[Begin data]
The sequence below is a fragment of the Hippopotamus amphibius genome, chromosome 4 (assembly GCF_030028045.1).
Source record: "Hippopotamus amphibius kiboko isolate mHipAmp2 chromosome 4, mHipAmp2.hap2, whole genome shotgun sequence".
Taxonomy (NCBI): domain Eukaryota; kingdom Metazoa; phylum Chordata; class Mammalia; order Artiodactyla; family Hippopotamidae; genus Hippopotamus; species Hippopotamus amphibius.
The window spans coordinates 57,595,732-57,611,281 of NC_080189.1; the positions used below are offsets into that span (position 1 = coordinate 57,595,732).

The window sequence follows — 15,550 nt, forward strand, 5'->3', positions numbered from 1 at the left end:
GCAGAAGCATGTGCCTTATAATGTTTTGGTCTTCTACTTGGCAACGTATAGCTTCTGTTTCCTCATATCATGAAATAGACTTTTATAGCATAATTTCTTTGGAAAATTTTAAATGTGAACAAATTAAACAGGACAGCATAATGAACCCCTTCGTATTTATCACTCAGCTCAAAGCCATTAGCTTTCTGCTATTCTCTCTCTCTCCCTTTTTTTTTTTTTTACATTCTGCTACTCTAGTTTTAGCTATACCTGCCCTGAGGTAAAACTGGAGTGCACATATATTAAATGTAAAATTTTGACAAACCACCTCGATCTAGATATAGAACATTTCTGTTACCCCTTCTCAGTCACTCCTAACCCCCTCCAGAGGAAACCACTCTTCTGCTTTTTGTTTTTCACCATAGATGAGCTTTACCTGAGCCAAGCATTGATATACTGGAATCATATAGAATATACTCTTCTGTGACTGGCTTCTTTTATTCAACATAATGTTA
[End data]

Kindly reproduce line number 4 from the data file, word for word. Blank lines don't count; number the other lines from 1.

The window spans coordinates 57,595,732-57,611,281 of NC_080189.1; the positions used below are offsets into that span (position 1 = coordinate 57,595,732).